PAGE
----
Like the Palestinians who mark Israel’s birth as their nakba, or tragedy, you regard Donald Trump’s 2016 victory as a catastrophe. It’s the last thing you think of most nights, and the first thing most mornings.
You can’t shake it or escape it. Whatever you watch, listen to or read, there are reminders — Donald Trump really is president.
You actually believe the New York Times is too nice to him, so you understand why a Manhattan woman urged a reporter there to stop covering Trump to protest his presidency.
And where the hell is Robert Mueller? He was supposed to save us from this nightmare — that’s what Chuck Schumer banked on. Well?
You spend your tax cut even as you rail against the man who made it happen. And you are pleased that cousin Jimmy finally got a job, though you repeat the daily devotional that Barack Obama deserves credit for the roaring economy.
And now this — Justice Anthony Kennedy is retiring, and Trump gets another Supreme Court pick. The court might tilt right for the rest of your life. He’s winning.
In a nutshell, our visit to the tortured mind of a Trump hater explains everything from Saturday’s mass marches to why a Virginia restaurant owner declared No Soup for Sarah Huckabee Sanders.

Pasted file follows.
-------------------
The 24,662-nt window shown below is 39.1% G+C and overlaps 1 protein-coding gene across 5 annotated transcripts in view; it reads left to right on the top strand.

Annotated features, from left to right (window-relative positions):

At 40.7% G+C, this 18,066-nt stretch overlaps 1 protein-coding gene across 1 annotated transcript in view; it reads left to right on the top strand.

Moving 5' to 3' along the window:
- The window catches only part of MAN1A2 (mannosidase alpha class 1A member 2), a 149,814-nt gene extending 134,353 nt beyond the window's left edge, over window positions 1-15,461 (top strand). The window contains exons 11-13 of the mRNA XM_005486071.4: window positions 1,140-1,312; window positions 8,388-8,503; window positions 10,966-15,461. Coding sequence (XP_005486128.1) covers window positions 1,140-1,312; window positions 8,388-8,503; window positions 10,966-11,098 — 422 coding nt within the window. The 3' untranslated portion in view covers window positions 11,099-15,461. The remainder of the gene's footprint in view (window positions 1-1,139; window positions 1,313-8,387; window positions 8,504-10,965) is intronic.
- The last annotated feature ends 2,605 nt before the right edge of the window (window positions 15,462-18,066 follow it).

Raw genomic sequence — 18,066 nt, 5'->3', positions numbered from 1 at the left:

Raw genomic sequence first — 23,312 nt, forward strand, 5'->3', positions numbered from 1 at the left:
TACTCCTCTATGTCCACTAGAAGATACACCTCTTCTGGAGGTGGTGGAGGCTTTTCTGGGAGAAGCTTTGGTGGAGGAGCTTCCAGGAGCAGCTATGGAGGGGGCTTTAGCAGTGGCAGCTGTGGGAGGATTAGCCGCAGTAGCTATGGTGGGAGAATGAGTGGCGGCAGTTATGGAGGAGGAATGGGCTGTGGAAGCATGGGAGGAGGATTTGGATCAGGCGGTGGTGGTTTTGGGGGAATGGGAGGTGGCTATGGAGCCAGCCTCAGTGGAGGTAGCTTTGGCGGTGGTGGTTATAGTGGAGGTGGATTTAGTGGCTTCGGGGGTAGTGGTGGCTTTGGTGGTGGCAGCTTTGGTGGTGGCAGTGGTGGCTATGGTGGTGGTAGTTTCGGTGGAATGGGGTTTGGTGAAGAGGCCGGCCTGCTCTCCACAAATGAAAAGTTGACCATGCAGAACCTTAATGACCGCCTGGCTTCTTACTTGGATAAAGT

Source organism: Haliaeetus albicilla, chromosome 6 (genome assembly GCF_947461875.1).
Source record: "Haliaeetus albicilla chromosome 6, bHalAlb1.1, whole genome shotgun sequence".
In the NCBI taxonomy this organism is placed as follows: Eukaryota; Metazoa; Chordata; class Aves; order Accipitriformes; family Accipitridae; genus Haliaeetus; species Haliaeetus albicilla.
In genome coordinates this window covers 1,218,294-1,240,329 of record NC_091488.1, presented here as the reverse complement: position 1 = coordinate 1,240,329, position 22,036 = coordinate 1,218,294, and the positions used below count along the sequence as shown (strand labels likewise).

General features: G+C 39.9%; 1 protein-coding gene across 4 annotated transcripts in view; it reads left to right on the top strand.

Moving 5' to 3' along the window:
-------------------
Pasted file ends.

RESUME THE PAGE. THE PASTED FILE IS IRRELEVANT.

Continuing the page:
Their loathing for Trump is bone-deep and all-consuming. This is war and they take no prisoners.
For most marchers, border policies offer a chance to vent. They didn’t make a peep when Obama did the same thing.
If children are their main concern, they could help the 23,000 New York City kids living in shelters. Or they could have attended the funeral of Lesandro Guzman-Feliz, the innocent Bronx teen hacked to death by a Dominican gang.
Instead, they give in to Trump Derangement Syndrome, which causes them to immediately and absolutely adopt the opposite position of the president’s — facts and common sense be damned.
Alas, they may look back on the last few months as the good old days. For Trump, despite his stumbles and the Mueller shadow, is finding a political sweet spot.
He is reaching a high-water mark in his presidency, with his support growing and expanding. Events, including big Supreme Court rulings and Kennedy’s retirement, give him chances to pad his advantage.
It’s a swift reversal from just 11 days ago, when Trump was sucking wind. The media was — again — treating him like a piñata over the separation of families on the border, and the White House was ready to fight a war it couldn’t win.
Then the president suddenly called off the dogs to sign an executive order ending family separations. Much of the hot air instantly came out of the resistance balloon, though protests continue because the left is embracing little or no border control as its passion of the moment.
Whether it’s because of Trump’s quick reversal and/or the left’s overreaction, polls are capturing the president’s rising fortunes. One survey showed most Americans were not nearly as sympathetic to the illegal border crossers as the media.
“I think it’s terrible about the kids getting split up from their parents. But the parents shouldn’t have been here,” a Minnesota woman told the Times.